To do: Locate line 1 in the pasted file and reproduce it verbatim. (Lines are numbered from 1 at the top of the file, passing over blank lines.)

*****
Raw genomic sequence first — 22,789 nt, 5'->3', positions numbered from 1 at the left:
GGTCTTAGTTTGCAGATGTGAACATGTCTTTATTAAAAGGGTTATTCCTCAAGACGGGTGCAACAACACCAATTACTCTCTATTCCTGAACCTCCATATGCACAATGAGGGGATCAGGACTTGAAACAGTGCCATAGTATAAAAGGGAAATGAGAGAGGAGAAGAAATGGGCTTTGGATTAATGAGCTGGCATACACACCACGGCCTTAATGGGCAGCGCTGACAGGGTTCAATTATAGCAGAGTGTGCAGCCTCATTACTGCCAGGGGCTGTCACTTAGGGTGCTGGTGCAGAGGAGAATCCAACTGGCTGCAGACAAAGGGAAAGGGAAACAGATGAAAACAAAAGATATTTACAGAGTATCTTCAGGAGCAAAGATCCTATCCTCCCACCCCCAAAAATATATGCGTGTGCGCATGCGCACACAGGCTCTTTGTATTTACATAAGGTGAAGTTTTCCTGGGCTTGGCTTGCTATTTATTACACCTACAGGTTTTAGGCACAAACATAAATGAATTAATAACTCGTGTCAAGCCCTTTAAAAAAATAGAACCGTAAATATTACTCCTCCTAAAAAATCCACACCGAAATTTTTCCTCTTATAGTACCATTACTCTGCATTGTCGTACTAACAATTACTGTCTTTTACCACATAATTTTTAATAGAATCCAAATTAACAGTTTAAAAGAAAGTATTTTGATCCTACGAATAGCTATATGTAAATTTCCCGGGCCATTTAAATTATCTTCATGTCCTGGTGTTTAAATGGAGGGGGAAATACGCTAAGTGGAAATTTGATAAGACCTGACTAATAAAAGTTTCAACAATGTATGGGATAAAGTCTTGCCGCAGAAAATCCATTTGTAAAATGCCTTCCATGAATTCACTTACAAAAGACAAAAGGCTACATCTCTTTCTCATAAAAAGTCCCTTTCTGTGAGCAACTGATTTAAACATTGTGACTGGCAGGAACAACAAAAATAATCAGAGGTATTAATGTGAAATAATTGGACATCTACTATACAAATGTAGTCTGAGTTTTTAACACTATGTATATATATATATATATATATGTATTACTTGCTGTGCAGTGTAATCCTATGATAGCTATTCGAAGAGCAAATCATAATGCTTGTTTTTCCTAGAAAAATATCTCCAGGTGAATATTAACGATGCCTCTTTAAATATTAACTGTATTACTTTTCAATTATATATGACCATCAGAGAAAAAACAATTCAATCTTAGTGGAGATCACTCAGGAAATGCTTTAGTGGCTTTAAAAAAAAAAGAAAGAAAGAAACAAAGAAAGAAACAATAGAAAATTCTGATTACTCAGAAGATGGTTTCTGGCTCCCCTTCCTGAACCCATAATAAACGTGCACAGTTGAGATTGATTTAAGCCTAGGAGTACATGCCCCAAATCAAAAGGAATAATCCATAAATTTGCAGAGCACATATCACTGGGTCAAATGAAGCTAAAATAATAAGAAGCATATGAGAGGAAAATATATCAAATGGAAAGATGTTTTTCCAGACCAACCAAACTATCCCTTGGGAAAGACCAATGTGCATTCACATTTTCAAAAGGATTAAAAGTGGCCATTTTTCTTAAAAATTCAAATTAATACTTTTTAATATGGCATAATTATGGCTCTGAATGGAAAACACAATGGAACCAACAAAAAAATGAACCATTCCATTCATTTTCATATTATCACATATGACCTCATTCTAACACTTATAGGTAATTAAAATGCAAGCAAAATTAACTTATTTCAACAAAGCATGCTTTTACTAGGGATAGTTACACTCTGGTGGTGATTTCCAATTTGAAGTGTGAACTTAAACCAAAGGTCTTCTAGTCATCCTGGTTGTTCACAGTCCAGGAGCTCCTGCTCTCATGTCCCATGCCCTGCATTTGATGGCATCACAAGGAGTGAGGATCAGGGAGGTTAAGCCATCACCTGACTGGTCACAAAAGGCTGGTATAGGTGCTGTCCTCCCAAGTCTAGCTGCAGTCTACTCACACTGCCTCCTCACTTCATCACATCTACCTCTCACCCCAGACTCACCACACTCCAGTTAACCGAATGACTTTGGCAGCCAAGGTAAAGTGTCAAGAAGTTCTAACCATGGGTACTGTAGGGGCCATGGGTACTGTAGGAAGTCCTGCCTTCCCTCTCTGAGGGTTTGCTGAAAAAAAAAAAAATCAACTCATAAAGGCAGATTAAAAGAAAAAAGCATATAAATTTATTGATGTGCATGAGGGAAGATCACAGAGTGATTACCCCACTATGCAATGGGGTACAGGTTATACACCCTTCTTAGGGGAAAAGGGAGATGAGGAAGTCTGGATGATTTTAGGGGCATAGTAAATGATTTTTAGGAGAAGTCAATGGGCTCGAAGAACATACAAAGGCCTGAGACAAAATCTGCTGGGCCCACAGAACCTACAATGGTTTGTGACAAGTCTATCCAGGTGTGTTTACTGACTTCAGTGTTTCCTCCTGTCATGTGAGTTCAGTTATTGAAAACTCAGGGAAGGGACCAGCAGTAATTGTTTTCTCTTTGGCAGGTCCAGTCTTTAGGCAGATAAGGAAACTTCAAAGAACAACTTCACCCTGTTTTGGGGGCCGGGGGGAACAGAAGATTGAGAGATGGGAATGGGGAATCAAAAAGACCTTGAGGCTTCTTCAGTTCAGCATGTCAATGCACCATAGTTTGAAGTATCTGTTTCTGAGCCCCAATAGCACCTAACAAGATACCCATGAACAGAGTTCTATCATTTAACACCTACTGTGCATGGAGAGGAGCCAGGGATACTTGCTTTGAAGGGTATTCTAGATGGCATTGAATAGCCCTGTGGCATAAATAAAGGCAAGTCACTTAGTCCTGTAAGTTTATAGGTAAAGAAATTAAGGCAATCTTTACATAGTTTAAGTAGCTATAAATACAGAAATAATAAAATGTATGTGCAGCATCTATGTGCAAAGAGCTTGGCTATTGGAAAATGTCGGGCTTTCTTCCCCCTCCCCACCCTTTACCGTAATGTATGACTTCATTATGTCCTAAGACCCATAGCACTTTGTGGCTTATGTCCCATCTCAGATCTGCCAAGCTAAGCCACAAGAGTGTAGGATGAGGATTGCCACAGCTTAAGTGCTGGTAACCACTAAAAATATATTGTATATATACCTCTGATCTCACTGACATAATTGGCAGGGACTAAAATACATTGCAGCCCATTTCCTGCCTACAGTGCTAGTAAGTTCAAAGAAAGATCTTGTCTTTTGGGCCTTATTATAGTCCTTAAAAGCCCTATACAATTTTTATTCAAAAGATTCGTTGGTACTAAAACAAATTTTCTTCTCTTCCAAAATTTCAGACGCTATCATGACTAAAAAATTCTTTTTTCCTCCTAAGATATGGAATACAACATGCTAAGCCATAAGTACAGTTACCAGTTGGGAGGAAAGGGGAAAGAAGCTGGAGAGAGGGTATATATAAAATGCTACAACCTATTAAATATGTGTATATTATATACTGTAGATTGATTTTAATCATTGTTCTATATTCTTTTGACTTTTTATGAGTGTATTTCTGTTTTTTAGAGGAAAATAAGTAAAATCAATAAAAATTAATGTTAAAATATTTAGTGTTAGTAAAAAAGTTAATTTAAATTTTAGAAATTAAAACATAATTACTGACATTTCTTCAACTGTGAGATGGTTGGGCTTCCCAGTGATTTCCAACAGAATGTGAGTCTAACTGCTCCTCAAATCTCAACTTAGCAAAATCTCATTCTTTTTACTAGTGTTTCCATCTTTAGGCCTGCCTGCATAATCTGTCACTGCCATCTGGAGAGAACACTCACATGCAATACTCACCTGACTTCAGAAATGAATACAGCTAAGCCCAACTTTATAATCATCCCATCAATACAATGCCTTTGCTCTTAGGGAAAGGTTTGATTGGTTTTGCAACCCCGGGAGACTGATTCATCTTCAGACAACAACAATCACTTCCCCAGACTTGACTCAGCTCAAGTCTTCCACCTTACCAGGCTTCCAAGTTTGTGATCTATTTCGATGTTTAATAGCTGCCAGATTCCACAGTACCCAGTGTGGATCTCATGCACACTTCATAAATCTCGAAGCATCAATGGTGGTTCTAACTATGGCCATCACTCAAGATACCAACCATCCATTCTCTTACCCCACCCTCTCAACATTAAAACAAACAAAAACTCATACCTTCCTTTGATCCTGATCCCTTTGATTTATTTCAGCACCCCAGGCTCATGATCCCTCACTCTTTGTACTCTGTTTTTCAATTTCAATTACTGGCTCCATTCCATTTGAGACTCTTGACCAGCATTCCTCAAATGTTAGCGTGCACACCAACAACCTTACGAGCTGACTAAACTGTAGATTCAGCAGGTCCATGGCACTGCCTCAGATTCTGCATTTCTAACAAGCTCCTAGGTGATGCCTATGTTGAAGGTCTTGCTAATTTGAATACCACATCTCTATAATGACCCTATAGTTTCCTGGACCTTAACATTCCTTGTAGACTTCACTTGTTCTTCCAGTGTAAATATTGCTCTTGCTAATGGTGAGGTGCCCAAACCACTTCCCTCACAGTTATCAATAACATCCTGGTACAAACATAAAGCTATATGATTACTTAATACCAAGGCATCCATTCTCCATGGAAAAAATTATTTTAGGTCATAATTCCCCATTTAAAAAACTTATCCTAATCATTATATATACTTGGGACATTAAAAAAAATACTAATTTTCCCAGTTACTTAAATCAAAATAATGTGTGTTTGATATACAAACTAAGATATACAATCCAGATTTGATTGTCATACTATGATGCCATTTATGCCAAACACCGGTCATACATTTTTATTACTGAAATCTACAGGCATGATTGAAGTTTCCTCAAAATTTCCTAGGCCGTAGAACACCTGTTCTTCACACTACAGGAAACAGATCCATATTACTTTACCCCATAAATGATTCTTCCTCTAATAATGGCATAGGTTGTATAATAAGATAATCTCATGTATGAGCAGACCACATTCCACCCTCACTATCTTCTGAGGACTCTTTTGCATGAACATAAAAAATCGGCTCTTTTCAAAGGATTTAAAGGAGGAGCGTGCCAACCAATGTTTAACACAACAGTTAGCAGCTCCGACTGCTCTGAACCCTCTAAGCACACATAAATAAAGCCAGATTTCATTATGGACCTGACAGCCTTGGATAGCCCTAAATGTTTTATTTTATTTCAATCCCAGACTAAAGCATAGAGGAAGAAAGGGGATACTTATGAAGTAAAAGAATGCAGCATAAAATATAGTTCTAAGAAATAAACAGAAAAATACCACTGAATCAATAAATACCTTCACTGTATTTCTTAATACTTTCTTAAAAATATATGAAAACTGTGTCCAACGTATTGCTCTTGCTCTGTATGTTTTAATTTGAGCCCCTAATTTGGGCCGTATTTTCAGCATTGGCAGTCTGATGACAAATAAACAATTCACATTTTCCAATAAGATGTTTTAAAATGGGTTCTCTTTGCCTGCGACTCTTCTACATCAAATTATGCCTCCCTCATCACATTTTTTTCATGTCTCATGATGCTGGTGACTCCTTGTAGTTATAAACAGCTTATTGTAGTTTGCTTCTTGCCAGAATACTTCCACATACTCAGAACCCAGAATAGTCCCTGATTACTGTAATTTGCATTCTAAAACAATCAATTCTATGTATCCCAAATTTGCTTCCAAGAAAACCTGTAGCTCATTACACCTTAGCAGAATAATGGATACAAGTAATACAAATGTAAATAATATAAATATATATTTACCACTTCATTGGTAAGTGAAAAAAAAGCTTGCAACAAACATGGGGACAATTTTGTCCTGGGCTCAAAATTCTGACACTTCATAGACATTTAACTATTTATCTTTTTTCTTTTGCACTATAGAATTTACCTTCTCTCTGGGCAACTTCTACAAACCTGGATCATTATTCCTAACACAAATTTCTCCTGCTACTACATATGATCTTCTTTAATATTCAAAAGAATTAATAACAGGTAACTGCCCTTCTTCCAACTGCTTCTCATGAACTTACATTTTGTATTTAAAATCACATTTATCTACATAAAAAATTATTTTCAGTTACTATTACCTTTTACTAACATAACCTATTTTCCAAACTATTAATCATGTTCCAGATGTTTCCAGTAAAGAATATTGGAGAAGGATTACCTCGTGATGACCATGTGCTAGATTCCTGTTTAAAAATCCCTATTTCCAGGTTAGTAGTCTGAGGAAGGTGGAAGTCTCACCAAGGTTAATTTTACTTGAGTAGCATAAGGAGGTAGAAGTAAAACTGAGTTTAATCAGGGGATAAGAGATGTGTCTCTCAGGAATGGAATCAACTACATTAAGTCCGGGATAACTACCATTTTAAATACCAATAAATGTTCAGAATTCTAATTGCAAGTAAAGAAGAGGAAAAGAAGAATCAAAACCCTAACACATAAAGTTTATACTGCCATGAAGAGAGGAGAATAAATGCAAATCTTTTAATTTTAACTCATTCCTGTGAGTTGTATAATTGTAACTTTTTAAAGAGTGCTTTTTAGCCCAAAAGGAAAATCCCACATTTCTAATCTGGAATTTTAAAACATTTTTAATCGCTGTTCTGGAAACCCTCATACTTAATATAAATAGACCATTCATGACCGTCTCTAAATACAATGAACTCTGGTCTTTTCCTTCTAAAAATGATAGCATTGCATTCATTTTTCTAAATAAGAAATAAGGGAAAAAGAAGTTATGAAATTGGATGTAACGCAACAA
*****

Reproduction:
Raw genomic sequence first — 22,789 nt, 5'->3', positions numbered from 1 at the left: